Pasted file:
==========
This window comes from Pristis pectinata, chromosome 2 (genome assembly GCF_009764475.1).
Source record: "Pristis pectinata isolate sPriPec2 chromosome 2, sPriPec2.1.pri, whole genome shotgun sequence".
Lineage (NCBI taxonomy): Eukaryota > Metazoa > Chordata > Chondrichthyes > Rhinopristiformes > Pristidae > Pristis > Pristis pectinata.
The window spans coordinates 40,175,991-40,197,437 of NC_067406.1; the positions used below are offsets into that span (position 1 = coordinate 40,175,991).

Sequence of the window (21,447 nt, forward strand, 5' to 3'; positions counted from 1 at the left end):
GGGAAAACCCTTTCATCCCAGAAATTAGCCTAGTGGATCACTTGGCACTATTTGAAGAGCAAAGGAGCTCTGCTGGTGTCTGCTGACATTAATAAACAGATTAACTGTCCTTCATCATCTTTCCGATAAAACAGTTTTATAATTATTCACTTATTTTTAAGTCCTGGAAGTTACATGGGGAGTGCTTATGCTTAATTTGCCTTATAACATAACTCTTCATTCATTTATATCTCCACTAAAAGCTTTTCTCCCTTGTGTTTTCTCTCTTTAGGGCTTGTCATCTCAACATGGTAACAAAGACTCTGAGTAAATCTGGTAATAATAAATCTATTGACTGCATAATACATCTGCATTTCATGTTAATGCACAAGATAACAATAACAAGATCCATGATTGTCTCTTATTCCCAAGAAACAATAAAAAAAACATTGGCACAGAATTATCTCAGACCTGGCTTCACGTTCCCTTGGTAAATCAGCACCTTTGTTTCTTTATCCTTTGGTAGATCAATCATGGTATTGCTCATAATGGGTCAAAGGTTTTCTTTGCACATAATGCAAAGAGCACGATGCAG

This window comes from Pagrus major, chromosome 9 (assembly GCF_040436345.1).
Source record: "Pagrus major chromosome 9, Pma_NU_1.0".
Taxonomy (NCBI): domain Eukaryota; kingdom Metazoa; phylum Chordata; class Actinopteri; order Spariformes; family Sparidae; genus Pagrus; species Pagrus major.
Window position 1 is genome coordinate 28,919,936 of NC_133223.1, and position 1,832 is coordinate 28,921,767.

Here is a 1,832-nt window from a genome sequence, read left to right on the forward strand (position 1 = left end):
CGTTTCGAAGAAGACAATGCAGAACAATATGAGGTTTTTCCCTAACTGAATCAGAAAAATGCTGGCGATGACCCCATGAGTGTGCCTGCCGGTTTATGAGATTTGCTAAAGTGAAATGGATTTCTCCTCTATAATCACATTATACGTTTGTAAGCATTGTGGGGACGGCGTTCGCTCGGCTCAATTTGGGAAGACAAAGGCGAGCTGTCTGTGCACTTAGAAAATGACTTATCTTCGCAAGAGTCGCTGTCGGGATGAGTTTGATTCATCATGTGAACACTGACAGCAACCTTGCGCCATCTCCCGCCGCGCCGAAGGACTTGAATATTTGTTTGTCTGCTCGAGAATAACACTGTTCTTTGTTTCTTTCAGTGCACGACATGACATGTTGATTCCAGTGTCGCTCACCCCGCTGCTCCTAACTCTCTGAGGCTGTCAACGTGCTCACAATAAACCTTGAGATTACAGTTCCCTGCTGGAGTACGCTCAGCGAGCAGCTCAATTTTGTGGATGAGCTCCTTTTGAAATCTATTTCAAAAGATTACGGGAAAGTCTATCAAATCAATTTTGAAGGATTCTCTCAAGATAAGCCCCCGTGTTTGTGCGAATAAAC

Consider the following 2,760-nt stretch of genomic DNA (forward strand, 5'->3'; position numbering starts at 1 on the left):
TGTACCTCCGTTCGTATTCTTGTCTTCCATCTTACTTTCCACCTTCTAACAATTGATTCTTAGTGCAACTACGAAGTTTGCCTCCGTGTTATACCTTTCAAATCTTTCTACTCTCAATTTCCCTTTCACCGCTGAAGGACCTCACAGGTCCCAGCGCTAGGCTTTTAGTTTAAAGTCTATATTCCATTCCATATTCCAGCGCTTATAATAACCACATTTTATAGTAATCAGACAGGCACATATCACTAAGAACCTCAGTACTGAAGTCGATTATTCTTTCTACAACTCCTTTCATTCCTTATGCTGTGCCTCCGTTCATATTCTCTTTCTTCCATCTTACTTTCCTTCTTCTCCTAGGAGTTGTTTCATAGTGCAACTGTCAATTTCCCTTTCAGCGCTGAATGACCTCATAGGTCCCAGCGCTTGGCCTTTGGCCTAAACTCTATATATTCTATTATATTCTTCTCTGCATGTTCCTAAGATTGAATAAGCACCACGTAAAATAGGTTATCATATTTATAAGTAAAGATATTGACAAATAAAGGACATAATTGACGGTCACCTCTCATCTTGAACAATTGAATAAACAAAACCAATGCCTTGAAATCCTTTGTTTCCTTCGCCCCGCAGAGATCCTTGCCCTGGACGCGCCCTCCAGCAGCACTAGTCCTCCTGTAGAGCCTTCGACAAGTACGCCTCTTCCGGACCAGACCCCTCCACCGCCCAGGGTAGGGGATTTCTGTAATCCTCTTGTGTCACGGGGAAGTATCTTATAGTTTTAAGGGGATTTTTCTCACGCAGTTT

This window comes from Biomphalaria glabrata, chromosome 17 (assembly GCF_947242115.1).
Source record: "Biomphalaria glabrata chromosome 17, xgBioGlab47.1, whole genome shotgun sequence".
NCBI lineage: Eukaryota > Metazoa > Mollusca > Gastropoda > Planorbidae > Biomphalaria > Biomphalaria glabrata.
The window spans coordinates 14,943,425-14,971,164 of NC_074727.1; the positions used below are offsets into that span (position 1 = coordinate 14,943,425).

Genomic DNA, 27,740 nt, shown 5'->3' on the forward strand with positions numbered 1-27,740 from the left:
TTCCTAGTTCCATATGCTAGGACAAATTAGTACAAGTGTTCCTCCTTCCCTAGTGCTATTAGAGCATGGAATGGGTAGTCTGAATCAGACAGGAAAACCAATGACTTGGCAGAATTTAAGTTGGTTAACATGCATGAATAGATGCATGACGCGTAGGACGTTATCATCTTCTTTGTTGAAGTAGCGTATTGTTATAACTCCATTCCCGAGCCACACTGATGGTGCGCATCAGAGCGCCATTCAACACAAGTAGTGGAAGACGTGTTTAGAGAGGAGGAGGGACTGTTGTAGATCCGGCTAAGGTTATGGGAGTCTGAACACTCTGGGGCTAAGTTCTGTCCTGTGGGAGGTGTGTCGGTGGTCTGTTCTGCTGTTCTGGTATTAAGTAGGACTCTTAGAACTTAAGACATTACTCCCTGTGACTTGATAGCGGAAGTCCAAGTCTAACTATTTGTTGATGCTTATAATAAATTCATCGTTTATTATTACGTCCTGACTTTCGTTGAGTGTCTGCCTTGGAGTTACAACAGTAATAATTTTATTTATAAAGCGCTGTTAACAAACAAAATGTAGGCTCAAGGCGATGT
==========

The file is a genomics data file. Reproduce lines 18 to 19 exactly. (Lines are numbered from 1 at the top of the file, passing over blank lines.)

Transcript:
The window spans coordinates 14,943,425-14,971,164 of NC_074727.1; the positions used below are offsets into that span (position 1 = coordinate 14,943,425).

Genomic DNA, 27,740 nt, shown 5'->3' on the forward strand with positions numbered 1-27,740 from the left: